The average human's attention span has shrunk though the years, and with it went the novel-length feature articles and in-depth investigative segments. Now, every story has to fit in 140 characters or less, and with the creation of the video-sharing tool "Vine," filmed in six seconds or less. ESPN's tech analyst Katie Linendoll and WNBC New York 4 reporter Brynn Gingras join the discussion of what the next app will mean for the future of multimedia journalism.
Allyson Bird left journalism less than a year ago, but a blog post about her decision to exit the industry has gone viral. Some journalists have rushed to her defense, while others have criticized her criticism of long hours, poor pay and general quality of life. Kurtz invites Bird to the show, where they'll discuss her post and whether it fairly represented the media.
Tune in this Sunday at 11am ET.
For a show that considers itself a family, NBC's “Today” has been ripped apart in the media for its poor handling of Ann Curry's departure. Many have blamed current co-host Matt Lauer, who remarkably kept silent through the entire ordeal... until now. Lauer broke his silence earlier this week during an interview with Howard Kurtz, where he shared his feelings on the matter. Lauren Ashburn, Editor-in-chief of Daily-Download.com, and Adam Buckman, TV columnist for Xfinity, join Howie to discuss.
Following weeks of media speculation and hours of pundits predicting who would fill Pope Benedict's famous red shoes, millions of viewers watched as Vatican City announced the arrival of Pope Francis, formerly Cardinal Jorge Mario Bergoglio of Argentina. But before it was announced, TV anchors couldn't decide if the smoke was black or white (the latter signalling the Conclave's approval of a new pope). Howie invites New York Times religion correspondent Laurie Goodstein and The Washington Post's Sally Quinn to the table, where they'll assess the media's coverage of the pope.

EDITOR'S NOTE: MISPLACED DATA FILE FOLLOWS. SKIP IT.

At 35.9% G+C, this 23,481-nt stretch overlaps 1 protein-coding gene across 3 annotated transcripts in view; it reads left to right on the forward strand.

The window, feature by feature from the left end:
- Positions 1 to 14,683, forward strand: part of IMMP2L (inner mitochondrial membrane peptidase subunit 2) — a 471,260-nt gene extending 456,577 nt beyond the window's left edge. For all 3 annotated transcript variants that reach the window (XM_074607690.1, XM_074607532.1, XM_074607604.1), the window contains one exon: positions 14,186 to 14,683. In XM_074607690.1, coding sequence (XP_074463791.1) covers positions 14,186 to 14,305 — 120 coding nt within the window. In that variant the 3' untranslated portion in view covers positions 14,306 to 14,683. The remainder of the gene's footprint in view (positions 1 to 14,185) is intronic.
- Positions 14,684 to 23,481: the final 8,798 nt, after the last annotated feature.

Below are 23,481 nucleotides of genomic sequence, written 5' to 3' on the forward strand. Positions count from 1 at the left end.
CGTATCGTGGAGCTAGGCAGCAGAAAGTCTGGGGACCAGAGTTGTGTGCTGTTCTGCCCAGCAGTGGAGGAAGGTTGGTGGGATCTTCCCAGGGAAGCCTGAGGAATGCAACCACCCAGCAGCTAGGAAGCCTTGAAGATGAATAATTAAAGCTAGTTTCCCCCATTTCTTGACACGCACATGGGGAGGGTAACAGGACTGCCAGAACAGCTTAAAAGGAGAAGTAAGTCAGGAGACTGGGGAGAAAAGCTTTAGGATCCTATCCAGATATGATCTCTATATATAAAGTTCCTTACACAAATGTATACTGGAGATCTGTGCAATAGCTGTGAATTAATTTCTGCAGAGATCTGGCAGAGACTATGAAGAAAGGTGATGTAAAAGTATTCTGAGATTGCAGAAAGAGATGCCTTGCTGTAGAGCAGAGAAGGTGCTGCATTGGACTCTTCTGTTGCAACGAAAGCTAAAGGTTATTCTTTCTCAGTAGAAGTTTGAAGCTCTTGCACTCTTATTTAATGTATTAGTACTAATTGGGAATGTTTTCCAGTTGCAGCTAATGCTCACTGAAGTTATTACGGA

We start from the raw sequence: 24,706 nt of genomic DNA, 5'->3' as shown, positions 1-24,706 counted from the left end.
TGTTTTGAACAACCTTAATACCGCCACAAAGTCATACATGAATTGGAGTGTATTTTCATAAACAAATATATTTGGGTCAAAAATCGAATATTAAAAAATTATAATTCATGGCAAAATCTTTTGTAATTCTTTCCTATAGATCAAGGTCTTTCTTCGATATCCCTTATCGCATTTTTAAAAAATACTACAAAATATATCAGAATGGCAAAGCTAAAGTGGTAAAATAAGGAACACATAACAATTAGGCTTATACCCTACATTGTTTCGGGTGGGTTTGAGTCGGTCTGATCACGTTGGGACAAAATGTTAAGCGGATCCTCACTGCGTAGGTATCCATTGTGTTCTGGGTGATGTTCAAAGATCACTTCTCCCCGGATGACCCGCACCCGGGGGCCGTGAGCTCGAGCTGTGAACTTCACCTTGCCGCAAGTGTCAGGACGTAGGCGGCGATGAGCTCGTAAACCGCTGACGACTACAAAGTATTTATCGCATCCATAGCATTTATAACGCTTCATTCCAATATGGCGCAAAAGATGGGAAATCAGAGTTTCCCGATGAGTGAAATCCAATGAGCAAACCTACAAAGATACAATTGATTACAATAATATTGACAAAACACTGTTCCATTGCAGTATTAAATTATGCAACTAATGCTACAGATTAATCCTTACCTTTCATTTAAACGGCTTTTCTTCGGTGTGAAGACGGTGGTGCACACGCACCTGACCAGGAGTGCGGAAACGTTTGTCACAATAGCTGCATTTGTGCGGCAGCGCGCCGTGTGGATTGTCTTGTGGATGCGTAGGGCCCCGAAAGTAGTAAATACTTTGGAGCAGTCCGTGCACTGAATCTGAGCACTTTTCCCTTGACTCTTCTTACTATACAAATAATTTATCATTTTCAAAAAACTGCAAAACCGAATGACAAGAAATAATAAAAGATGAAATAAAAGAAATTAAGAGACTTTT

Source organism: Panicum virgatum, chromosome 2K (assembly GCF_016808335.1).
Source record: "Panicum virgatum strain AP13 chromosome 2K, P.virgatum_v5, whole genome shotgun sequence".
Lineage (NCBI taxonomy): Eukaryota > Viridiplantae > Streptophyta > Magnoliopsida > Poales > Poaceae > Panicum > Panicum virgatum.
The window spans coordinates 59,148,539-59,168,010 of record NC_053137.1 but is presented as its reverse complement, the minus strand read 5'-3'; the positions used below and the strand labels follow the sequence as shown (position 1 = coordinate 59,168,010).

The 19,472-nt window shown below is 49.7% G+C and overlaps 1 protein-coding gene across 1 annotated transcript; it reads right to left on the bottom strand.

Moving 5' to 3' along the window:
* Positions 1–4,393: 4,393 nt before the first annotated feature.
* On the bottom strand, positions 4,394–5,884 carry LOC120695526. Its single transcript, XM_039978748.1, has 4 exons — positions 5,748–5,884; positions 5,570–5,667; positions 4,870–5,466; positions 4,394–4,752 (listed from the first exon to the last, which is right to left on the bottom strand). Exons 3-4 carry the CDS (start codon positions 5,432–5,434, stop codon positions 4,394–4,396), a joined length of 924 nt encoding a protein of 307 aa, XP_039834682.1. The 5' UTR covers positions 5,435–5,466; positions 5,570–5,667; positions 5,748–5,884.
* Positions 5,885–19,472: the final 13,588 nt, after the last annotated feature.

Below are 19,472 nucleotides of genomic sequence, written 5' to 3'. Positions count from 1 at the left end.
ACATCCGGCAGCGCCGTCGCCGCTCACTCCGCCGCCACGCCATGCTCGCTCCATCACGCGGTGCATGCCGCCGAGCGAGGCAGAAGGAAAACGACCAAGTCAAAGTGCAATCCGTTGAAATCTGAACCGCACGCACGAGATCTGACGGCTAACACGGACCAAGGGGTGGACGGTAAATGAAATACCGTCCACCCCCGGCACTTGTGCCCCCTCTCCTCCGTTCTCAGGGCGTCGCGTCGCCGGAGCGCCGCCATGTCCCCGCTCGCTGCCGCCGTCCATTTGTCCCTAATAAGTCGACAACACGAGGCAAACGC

CNN’s Washington Correspondent Jake Tapper also swings by the studio to chat with Howie about continuing tensions between the White House and reporters, as well as his new show, The Lead, which debuts Monday, March 18.
It's been 10 years since American troops entered Iraq, and ultimately 10 years of non-stop war coverage... but what lessons have we learned? The Washington Post's senior correspondent Rajiv Chandrasekaran and Time magazine's Mark Thompson will share their experiences covering the war and debate the media's shortcomings with Howie and former NBC News Senior Correspondent Fred Francis.
Tune in this Sunday, 11 E.T.
By Becky Perlow, CNN
From Jon Stewart's upcoming Daily Show hiatus to the allegation that the White House is bullying reporters, Reliable Sources will have a great show for you this week. Until then, here's a few other stories that caught our attention:
"Count" the (YouTube) views: The Sesame Street family, hoping to become the first nonprofit media organization to hit 1 billion video views, issued a challenge to its world-wide followers: Help us reach one billion channel views and we'll reward you with a "top secret" video. And while no one knows if it was "Elmo's Song" or Cookie Monster's "Share it maybe" that pushed the YouTube channel over the 1 billion mark, Sesame Street fans delivered. PBS happily released the video on Wednesday, which already has more than 60,000 views. Can you guess which Sesame Street character they used?